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Good Faith and Order Modifications

Posted on in Modification & Removal

good faith, order modifications, Geneva family law attorneyWhen a couple gets divorced, it is not uncommon for the pair to remain financially connected in some way for a period of time—sometimes a significant period—following the end of the marriage. For some, the connection may be in the form of agreed-upon or ordered spousal maintenance. For divorced parents, an order requiring the parent with less parenting time to make child support payments is highly probable. In certain cases, both spousal maintenance and child support orders may be needed. Over time, these financial obligations may need to be revisited as a situations and family needs continue to change. Of course, economic resources are a major factor in proceedings to modify an existing order. There is, however, another important consideration; a party is expected, at all times, to make good faith efforts toward meeting his or financial obligations.

Substantial Change in Circumstances

The Illinois Marriage and Dissolution of Marriage Act provides that an order for spousal maintenance or child support can be modified “upon a showing of a substantial change in circumstances.” This means that something major has developed in the family’s situation that needs to be addressed. Common examples of a substantial change in circumstances include a dramatic increase in the child’s or recipient spouse’s needs, a significant change in the payor party’s income, job loss, injury, or illness.

Continued Efforts

Contrary to what you may think, the family court system is not “out to get anyone.” Family courts, instead, are tasked with helping those in need get the financial support they deserve when appropriate. This is where the concept of good faith matters most. If you are a paying child support, for example, and you suddenly lose your job, it would certainly seem that you have experienced a substantial change in circumstances. How you lost your job, however, and whether you are actively looking for new employment may prove—or disprove—that you are acting in good faith. If you lost your job due to a layoff and are out looking for a new place to work every day, a court will be much more likely to rule in your favor. Conversely, if you were fired for absenteeism or gross misconduct, and you have shown little interest in finding a new job, your case for a modification could be severely hampered by your lack of good faith efforts.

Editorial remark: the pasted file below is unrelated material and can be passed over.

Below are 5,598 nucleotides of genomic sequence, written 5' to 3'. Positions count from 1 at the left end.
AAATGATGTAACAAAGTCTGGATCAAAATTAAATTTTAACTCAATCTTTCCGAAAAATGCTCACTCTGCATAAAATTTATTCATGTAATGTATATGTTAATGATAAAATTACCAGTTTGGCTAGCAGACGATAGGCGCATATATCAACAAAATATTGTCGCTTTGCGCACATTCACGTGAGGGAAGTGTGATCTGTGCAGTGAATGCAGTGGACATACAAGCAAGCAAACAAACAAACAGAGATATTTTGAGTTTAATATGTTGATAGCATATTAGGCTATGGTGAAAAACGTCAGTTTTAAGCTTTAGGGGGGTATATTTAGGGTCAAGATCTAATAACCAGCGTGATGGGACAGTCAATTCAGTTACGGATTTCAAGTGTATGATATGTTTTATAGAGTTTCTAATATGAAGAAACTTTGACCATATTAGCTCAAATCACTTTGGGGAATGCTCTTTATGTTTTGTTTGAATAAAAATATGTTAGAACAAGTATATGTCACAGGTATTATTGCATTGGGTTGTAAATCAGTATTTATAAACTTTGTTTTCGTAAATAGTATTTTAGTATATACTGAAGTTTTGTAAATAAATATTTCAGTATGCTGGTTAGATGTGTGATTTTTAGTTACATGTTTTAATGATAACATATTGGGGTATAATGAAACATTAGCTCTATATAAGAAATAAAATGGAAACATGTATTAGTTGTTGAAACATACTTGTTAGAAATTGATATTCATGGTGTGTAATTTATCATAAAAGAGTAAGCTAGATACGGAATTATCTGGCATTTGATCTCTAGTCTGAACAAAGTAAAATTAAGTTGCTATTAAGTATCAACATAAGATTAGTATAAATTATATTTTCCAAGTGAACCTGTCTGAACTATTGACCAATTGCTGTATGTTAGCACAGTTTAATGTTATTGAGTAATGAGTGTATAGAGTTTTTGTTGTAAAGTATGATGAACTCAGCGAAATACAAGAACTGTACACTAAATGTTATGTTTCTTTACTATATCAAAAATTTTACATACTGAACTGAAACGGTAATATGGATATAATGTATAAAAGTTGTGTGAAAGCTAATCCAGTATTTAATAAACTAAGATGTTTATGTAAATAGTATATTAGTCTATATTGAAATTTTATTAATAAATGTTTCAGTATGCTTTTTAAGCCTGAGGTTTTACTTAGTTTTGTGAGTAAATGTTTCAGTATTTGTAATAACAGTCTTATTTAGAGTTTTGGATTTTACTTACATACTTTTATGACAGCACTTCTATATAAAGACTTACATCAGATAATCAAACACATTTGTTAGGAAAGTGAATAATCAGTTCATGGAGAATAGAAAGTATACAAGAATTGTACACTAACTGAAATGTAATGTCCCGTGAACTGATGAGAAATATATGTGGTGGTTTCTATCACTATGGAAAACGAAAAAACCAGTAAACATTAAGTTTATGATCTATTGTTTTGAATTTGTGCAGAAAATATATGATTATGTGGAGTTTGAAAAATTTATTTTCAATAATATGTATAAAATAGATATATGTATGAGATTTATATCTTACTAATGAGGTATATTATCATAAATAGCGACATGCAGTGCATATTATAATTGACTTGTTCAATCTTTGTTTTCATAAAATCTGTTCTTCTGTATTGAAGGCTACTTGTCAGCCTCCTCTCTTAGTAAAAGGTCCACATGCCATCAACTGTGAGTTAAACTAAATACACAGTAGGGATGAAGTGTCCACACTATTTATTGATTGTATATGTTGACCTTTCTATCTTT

Let Us Help

When you have questions about the modification of spousal maintenance or child support orders, we are ready to provide the answers. Contact an experienced Geneva family law attorney to schedule your introductory consultation today. Our knowledgeable team will work with you in exploring your options and will help you protect your rights at every stage of the process. Call 630-232-9700 and get the high-quality representation you deserve.

 

Sources:

http://www.ilga.gov/legislation/ilcs/ilcs4.asp?DocName=075000050HPt%2E+V&ActID=2086&ChapterID=0&SeqStart=6100000&SeqEnd=8350000

http://www.illinoiscourts.gov/R23_Orders/AppellateCourt/2013/1stDistrict/1121119_R23.pdf

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